Aug 30, 2007
I spoke to a group of Ron Paul supporters at the Village Pourhouse
in New York City last night. The NYC Ron Paul Meet-Up
group had invited me to talk about the mainstream
media's misreporting of Ron Paul's burgeoning campaign for the
I was impressed. It's always good meeting people with whom you have conversed online - in this case, Ryan and Avery and Kevin. But there was something else in this group.
Here was a group of people, assembled in the back room of a noisy bar on a hot summer evening. Men and women, different ages, different accents. Brought together by a desire to truly improve this country by working to elect a candidate with an old-fashioned idea: follow the Constitution of the United States. Don't go to war without a Declaration. Don't muzzle the media in contradiction of the First Amendment. Clear, straightforward points, really, that almost every other politician and public official seem to have forgotten.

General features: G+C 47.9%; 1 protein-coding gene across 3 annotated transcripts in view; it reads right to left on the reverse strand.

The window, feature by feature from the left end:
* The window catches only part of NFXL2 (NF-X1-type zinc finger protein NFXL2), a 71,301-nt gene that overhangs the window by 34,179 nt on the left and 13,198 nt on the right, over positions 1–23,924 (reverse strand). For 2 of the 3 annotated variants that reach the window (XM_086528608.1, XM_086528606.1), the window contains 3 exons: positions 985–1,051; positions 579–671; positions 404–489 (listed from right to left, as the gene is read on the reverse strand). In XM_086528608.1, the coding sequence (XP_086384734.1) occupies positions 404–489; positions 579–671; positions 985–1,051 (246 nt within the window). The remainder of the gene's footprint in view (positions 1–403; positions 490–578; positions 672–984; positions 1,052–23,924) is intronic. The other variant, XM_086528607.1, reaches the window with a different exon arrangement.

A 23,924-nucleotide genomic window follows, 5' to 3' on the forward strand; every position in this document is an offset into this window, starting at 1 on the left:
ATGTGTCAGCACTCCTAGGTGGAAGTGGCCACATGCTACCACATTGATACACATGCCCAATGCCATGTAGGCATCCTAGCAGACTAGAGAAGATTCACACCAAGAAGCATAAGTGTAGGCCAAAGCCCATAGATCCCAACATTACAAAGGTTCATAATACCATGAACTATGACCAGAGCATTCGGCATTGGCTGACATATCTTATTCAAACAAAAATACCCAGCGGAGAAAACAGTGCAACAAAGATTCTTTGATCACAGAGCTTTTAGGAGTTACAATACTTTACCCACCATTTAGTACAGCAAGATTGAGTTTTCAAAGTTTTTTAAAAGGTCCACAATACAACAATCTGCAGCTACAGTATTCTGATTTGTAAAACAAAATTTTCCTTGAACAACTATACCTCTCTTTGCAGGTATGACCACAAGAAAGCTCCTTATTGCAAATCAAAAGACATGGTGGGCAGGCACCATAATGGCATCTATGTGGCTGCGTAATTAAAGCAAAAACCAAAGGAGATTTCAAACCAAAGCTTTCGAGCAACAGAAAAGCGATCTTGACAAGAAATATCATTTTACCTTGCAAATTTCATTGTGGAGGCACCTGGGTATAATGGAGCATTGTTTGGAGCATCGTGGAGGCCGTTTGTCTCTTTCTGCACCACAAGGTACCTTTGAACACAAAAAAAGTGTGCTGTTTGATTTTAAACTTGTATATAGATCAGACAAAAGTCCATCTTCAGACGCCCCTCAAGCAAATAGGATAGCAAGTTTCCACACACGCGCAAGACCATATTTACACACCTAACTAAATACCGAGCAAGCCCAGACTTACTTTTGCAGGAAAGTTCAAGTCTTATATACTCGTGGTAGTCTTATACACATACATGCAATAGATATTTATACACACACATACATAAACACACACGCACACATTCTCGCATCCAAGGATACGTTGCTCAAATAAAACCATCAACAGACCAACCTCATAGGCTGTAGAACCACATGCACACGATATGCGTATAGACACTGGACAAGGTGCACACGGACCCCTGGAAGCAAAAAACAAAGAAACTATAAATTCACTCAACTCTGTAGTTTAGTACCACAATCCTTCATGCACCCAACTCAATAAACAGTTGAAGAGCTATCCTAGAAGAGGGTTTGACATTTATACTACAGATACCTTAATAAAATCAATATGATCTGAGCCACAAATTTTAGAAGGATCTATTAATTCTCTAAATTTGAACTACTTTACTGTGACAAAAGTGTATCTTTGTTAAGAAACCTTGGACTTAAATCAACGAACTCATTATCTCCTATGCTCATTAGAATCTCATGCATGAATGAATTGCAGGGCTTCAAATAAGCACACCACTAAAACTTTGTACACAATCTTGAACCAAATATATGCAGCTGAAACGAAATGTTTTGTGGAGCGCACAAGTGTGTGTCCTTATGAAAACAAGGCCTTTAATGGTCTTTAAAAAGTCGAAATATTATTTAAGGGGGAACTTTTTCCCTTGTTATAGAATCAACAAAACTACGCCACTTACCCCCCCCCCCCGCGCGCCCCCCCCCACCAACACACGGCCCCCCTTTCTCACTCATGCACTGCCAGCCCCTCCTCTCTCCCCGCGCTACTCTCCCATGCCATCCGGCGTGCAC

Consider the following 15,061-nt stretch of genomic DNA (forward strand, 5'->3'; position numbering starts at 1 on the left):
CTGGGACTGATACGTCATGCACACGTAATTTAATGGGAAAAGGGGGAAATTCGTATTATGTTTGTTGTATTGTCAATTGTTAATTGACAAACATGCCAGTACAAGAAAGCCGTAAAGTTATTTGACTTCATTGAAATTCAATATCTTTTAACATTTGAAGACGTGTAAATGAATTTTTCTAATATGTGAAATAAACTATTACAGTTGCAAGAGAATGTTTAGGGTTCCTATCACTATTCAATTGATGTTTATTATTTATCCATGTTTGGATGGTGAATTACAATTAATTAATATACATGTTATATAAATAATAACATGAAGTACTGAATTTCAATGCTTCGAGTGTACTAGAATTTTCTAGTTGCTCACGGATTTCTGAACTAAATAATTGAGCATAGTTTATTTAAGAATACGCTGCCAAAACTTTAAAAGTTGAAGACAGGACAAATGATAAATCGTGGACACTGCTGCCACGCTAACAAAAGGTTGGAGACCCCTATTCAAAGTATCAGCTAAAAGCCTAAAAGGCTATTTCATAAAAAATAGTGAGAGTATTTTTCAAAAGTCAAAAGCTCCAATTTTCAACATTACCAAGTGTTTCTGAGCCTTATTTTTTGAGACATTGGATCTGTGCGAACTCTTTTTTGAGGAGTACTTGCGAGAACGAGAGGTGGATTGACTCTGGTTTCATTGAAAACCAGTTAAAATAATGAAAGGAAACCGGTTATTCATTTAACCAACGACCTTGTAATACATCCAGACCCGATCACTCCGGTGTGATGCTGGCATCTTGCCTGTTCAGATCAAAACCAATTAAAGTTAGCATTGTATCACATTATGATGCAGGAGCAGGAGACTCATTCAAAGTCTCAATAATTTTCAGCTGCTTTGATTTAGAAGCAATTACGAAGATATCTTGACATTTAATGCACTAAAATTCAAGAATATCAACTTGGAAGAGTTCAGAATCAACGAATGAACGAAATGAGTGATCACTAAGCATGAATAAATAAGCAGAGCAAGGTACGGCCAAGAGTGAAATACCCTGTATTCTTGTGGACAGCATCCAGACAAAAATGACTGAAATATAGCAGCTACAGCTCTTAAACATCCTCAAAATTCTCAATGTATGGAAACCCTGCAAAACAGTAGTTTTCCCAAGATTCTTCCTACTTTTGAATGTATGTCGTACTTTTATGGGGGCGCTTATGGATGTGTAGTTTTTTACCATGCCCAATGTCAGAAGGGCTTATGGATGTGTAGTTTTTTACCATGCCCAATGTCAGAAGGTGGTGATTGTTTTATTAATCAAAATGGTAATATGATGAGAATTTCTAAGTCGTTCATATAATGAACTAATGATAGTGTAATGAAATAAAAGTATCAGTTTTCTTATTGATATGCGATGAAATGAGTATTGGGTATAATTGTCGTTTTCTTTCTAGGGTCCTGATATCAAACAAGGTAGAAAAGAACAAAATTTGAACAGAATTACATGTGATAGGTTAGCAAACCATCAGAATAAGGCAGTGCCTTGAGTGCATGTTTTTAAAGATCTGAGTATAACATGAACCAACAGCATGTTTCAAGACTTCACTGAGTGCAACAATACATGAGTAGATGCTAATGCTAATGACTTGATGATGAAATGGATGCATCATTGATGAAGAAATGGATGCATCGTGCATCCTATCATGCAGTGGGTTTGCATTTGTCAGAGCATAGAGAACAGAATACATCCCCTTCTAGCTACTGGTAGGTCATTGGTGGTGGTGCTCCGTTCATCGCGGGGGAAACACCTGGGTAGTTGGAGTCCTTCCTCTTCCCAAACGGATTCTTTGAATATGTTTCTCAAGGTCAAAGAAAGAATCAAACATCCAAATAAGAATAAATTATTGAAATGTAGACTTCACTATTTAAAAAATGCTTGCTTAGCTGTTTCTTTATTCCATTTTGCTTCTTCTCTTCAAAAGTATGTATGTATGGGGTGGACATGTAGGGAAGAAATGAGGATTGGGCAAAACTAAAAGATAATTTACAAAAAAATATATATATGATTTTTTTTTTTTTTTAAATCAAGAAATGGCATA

I was impressed. The questions I received were perceptive. There was something in the air, and it was more than the fine spirits wafting in from the other room.
It was a different spirit. Democracy. I've seen it a few times in my life, first hand like this. Eugene McCarthy challenging Lyndon Johnson to stop the Vietnam War in 1968. Working in his campaign on the streets of New York. Working for John Lindsay, running for a second term as Mayor in New York, a year later.
It's rare to see democracy so directly. It was there in the Village Pourhouse last night. Not like on the television screen. Right there in the room.
It was good to see.